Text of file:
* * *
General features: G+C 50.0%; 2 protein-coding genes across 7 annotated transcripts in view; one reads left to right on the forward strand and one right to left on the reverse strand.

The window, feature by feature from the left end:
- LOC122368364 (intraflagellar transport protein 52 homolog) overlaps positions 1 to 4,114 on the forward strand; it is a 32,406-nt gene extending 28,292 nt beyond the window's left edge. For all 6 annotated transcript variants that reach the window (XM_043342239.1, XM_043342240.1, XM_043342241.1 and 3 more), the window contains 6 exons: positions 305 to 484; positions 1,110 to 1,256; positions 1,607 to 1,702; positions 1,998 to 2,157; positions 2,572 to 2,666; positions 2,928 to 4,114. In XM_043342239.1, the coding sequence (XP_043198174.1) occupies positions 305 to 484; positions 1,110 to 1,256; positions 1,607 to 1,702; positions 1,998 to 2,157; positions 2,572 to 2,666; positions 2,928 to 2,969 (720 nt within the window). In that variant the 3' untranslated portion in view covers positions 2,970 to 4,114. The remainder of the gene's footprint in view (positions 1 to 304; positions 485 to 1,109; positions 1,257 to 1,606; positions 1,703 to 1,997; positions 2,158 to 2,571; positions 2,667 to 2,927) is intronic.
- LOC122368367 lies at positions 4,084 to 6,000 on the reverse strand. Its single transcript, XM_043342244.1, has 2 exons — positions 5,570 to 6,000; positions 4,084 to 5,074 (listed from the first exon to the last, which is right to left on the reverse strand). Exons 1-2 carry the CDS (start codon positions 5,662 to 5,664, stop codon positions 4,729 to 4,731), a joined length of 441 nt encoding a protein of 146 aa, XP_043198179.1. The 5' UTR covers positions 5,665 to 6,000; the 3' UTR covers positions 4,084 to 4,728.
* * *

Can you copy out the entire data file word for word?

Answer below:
General features: G+C 50.0%; 2 protein-coding genes across 7 annotated transcripts in view; one reads left to right on the forward strand and one right to left on the reverse strand.

The window, feature by feature from the left end:
- LOC122368364 (intraflagellar transport protein 52 homolog) overlaps positions 1 to 4,114 on the forward strand; it is a 32,406-nt gene extending 28,292 nt beyond the window's left edge. For all 6 annotated transcript variants that reach the window (XM_043342239.1, XM_043342240.1, XM_043342241.1 and 3 more), the window contains 6 exons: positions 305 to 484; positions 1,110 to 1,256; positions 1,607 to 1,702; positions 1,998 to 2,157; positions 2,572 to 2,666; positions 2,928 to 4,114. In XM_043342239.1, the coding sequence (XP_043198174.1) occupies positions 305 to 484; positions 1,110 to 1,256; positions 1,607 to 1,702; positions 1,998 to 2,157; positions 2,572 to 2,666; positions 2,928 to 2,969 (720 nt within the window). In that variant the 3' untranslated portion in view covers positions 2,970 to 4,114. The remainder of the gene's footprint in view (positions 1 to 304; positions 485 to 1,109; positions 1,257 to 1,606; positions 1,703 to 1,997; positions 2,158 to 2,571; positions 2,667 to 2,927) is intronic.
- LOC122368367 lies at positions 4,084 to 6,000 on the reverse strand. Its single transcript, XM_043342244.1, has 2 exons — positions 5,570 to 6,000; positions 4,084 to 5,074 (listed from the first exon to the last, which is right to left on the reverse strand). Exons 1-2 carry the CDS (start codon positions 5,662 to 5,664, stop codon positions 4,729 to 4,731), a joined length of 441 nt encoding a protein of 146 aa, XP_043198179.1. The 5' UTR covers positions 5,665 to 6,000; the 3' UTR covers positions 4,084 to 4,728.